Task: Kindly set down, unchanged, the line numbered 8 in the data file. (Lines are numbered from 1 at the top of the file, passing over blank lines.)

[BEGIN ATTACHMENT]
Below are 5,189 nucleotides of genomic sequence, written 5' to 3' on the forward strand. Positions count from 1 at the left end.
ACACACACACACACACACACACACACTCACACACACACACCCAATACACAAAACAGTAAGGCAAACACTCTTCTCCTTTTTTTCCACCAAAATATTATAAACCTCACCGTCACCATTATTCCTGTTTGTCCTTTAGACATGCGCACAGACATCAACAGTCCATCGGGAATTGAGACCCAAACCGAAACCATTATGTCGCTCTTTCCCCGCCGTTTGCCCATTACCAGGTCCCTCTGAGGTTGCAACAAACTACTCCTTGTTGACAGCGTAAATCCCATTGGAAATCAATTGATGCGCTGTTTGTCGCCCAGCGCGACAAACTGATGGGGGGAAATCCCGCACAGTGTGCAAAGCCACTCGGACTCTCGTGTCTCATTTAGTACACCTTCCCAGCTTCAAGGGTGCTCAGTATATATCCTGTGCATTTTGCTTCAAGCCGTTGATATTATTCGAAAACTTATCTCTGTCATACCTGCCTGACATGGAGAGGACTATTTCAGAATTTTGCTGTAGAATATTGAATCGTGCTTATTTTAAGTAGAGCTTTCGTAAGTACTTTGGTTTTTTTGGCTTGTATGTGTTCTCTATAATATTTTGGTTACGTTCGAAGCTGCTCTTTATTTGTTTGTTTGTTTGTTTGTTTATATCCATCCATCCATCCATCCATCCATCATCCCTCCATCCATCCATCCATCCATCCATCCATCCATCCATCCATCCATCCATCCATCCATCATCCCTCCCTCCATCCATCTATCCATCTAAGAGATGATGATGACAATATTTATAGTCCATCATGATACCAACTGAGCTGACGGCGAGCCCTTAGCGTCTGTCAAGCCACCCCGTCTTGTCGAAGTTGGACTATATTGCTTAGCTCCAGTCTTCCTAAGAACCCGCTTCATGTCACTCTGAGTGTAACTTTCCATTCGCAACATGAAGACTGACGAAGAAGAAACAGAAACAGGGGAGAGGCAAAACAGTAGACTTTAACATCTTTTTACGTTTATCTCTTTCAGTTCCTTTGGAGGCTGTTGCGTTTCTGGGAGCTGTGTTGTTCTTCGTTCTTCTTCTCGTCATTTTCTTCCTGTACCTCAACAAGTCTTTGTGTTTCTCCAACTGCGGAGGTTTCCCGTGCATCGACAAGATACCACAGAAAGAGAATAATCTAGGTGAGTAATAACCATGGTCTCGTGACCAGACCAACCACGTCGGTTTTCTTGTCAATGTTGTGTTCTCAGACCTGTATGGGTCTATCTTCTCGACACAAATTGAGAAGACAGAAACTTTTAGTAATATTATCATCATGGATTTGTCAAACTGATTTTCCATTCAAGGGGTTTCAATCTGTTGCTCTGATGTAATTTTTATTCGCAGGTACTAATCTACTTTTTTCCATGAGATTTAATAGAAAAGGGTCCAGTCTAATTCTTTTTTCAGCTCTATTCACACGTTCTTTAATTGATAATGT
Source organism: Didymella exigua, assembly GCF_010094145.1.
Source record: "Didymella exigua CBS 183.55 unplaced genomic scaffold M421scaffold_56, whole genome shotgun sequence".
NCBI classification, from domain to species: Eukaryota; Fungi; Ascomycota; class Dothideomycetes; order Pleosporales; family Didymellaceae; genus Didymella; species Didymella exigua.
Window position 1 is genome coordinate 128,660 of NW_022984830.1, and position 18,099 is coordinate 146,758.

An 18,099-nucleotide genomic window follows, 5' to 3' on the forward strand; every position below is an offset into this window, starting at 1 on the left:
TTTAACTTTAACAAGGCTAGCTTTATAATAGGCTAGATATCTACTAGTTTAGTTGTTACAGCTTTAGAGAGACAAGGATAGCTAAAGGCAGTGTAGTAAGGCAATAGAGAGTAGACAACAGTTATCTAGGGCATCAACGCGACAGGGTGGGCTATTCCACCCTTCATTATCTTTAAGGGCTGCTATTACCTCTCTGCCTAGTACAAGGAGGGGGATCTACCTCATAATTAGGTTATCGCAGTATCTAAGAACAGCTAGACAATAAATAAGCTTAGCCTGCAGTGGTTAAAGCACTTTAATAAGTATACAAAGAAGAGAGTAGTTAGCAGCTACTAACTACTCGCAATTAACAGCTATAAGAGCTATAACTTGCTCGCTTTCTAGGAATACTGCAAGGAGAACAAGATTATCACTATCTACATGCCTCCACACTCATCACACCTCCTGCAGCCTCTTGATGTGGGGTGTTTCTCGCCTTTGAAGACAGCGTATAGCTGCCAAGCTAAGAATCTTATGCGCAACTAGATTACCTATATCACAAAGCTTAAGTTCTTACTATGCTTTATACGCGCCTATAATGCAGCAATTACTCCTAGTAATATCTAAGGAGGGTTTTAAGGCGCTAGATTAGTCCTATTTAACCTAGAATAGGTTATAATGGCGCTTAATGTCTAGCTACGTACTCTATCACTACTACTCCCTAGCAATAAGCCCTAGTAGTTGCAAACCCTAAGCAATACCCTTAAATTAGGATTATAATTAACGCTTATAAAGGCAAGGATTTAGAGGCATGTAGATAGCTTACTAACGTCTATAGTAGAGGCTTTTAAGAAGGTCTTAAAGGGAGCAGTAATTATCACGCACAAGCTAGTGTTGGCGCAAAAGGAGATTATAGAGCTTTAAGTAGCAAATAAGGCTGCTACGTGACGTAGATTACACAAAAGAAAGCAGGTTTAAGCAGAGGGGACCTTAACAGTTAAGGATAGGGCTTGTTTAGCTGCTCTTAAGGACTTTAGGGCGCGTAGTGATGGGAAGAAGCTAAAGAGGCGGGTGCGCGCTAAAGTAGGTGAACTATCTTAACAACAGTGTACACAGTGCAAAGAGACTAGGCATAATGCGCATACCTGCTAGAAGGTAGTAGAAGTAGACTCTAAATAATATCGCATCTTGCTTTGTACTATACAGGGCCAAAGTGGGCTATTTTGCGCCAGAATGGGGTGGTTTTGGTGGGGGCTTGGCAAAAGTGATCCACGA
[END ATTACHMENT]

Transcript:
TTTAACTTTAACAAGGCTAGCTTTATAATAGGCTAGATATCTACTAGTTTAGTTGTTACAGCTTTAGAGAGACAAGGATAGCTAAAGGCAGTGTAGTAAGGCAATAGAGAGTAGACAACAGTTATCTAGGGCATCAACGCGACAGGGTGGGCTATTCCACCCTTCATTATCTTTAAGGGCTGCTATTACCTCTCTGCCTAGTACAAGGAGGGGGATCTACCTCATAATTAGGTTATCGCAGTATCTAAGAACAGCTAGACAATAAATAAGCTTAGCCTGCAGTGGTTAAAGCACTTTAATAAGTATACAAAGAAGAGAGTAGTTAGCAGCTACTAACTACTCGCAATTAACAGCTATAAGAGCTATAACTTGCTCGCTTTCTAGGAATACTGCAAGGAGAACAAGATTATCACTATCTACATGCCTCCACACTCATCACACCTCCTGCAGCCTCTTGATGTGGGGTGTTTCTCGCCTTTGAAGACAGCGTATAGCTGCCAAGCTAAGAATCTTATGCGCAACTAGATTACCTATATCACAAAGCTTAAGTTCTTACTATGCTTTATACGCGCCTATAATGCAGCAATTACTCCTAGTAATATCTAAGGAGGGTTTTAAGGCGCTAGATTAGTCCTATTTAACCTAGAATAGGTTATAATGGCGCTTAATGTCTAGCTACGTACTCTATCACTACTACTCCCTAGCAATAAGCCCTAGTAGTTGCAAACCCTAAGCAATACCCTTAAATTAGGATTATAATTAACGCTTATAAAGGCAAGGATTTAGAGGCATGTAGATAGCTTACTAACGTCTATAGTAGAGGCTTTTAAGAAGGTCTTAAAGGGAGCAGTAATTATCACGCACAAGCTAGTGTTGGCGCAAAAGGAGATTATAGAGCTTTAAGTAGCAAATAAGGCTGCTACGTGACGTAGATTACACAAAAGAAAGCAGGTTTAAGCAGAGGGGACCTTAACAGTTAAGGATAGGGCTTGTTTAGCTGCTCTTAAGGACTTTAGGGCGCGTAGTGATGGGAAGAAGCTAAAGAGGCGGGTGCGCGCTAAAGTAGGTGAACTATCTTAACAACAGTGTACACAGTGCAAAGAGACTAGGCATAATGCGCATACCTGCTAGAAGGTAGTAGAAGTAGACTCTAAATAATATCGCATCTTGCTTTGTACTATACAGGGCCAAAGTGGGCTATTTTGCGCCAGAATGGGGTGGTTTTGGTGGGGGCTTGGCAAAAGTGATCCACGA